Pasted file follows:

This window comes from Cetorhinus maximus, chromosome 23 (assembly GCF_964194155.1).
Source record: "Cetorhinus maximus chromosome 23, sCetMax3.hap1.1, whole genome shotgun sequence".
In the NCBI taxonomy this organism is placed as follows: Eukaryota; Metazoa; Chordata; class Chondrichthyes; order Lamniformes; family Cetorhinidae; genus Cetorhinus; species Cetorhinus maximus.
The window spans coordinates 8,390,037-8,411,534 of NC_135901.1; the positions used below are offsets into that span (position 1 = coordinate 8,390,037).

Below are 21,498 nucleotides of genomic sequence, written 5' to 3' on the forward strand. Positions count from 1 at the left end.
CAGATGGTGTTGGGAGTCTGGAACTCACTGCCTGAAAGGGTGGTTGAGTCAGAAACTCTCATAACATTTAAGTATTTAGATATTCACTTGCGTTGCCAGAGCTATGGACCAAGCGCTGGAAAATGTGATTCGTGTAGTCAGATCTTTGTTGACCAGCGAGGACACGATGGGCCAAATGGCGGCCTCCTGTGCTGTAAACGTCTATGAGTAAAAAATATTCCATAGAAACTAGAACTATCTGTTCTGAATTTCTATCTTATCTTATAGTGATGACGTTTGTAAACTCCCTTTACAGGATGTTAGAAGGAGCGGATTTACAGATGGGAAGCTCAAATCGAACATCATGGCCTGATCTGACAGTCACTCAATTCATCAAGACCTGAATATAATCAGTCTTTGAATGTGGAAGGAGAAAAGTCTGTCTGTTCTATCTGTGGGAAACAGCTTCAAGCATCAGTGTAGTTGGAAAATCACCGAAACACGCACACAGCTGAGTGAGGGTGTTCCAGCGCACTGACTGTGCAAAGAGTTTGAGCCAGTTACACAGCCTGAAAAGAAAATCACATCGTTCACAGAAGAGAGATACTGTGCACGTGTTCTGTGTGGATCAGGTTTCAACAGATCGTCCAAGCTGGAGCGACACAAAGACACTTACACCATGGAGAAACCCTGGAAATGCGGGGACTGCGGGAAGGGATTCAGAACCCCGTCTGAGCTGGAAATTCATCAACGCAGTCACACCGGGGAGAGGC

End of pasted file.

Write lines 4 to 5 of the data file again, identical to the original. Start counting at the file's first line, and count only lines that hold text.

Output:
The window spans coordinates 8,390,037-8,411,534 of NC_135901.1; the positions used below are offsets into that span (position 1 = coordinate 8,390,037).

Below are 21,498 nucleotides of genomic sequence, written 5' to 3' on the forward strand. Positions count from 1 at the left end.